I love Gilliam's Monty Python designs. They are fascinating, playful, poignant, creepy and very funny. They are also very, very british (despite Gilliam being an American). They are not 'wacky'. 'Wacky', for me, implies an inherent pretence. Gilliam didn't create that look for Monty Python – that look is what Gilliam already did. He is those cartoons.
Gilliam's work is not an affectation.
I am greatly influenced by Terry Gilliam, so, Payday is influenced by the work of Terry Gilliam. Not because I purposely went out to make a Pythonesque app, but merely because I can't help but make a Pythonesque app.
It's what I do, it's who I am.
Every squint piece of text (why do I love squint text?), every silly hand, every block of register that looks like it should be over someone's eyes. That's Gilliam's influence on me.
I try really hard to design with clean, modern lines and beautiful sparse typography but it always ends up looking like an affectation. The closest I usually get to this is mimicking the Designers' Republic. I've pulled it off here and there, but my natural drift is towards Gilliam, Robert Crumb, The Dead Kennedys and Loony Tunes.
Payday was supposed to evoke money rather than Monty Python, but from the moment the curtain goes up and the squint victorian text appears I know that many people will expect a giant foot to come down to a loud raspberry.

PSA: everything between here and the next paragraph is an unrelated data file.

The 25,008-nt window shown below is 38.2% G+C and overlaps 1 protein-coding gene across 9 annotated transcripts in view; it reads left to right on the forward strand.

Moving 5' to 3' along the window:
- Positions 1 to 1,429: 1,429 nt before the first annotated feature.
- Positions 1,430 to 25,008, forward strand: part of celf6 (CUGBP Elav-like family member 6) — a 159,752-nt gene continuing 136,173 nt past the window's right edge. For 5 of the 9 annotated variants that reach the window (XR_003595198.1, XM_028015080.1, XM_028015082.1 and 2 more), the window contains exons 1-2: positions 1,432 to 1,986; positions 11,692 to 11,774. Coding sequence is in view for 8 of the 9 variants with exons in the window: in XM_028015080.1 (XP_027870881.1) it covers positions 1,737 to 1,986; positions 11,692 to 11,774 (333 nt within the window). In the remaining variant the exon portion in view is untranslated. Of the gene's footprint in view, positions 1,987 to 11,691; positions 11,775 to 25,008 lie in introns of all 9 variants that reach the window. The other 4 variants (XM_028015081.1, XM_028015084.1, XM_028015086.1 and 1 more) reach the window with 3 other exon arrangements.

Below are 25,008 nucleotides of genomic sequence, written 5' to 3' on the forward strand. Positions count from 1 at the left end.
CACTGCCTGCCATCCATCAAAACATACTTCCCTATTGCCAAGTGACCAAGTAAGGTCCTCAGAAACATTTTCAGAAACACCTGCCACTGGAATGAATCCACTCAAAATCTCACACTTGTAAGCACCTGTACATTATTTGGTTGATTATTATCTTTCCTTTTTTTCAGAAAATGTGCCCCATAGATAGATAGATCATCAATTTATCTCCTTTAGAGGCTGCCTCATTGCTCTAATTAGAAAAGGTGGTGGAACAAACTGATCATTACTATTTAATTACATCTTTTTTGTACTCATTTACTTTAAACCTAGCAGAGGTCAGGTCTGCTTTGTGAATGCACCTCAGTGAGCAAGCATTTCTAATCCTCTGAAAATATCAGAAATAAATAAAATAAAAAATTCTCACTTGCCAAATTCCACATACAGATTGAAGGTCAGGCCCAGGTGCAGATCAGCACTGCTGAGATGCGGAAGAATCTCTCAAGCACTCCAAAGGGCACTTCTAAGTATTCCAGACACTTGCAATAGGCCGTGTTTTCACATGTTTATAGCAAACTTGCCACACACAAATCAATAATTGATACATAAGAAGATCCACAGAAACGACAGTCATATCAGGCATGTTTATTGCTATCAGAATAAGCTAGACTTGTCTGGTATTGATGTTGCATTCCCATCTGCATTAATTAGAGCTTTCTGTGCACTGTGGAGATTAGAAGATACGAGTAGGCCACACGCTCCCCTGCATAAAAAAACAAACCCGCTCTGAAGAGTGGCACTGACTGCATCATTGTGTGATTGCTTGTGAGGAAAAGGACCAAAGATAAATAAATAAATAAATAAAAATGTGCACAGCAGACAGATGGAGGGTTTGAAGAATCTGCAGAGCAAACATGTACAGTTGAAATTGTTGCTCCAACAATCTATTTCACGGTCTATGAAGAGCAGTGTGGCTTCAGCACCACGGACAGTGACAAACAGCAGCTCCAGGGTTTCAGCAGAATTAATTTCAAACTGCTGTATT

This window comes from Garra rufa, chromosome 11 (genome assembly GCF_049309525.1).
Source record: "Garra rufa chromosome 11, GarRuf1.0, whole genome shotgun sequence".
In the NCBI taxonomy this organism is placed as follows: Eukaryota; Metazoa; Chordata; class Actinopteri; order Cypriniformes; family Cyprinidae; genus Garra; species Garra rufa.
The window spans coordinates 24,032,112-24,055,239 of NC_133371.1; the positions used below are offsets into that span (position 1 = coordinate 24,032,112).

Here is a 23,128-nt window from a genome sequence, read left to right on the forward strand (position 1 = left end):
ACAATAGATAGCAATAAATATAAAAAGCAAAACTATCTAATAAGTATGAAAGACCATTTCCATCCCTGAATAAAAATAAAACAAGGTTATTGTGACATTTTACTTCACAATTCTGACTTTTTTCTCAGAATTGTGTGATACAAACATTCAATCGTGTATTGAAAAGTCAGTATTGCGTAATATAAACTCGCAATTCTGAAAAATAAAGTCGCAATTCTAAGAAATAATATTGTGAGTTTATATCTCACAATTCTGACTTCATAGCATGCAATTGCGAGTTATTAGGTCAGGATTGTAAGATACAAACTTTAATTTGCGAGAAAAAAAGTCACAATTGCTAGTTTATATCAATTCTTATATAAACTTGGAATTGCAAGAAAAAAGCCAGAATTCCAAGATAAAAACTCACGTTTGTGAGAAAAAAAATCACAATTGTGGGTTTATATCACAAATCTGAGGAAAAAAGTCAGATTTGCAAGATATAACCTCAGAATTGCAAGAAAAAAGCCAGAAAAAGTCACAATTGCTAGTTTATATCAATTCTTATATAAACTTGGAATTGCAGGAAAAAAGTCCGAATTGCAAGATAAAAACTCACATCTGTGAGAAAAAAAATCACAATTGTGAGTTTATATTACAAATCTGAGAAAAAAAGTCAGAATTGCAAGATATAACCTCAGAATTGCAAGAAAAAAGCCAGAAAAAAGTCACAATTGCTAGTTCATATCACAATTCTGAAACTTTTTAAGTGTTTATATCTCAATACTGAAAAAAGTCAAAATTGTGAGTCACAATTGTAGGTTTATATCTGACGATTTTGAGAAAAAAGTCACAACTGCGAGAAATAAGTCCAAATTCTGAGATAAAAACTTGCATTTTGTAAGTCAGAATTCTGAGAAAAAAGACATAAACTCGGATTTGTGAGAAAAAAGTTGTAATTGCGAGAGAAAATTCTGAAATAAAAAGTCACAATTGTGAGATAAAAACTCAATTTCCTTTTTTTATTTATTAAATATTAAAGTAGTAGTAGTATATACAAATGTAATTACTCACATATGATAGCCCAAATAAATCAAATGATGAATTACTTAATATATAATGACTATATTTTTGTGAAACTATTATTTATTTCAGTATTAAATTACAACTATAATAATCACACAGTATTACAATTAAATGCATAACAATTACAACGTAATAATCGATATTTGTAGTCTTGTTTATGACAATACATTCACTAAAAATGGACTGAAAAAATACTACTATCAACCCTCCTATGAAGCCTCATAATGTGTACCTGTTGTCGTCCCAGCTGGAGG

Dear Reader, knowing when to stop is difficult.
John Lasseter likes to say that Pixar films don't get finished, they just get released. Also, perhaps to counter perfectionism, every Persian carpet is purposely given a fault to ensure that a flawless rug is never created: only Allah is perfect.
Version one of Payday is complete. It is not perfect, but it is complete.
Some of its flaws are due to external restraints; some are due to design decisions that cannot (and may never) be revisited; some have grown to become charming to me, so they will remain.
Most of the imperfections that remain in Payday exist because the designer is a flawed, imperfect individual and it was designed for a flawed, imperfect individual: Me.
Payday began before I owned an iPhone; it began before the iPhone existed. It is a tool I have been wanting for years and a tool that has existed in various unsatisfactory forms in spreadsheets, Palm Pilots and notebooks throughout the years.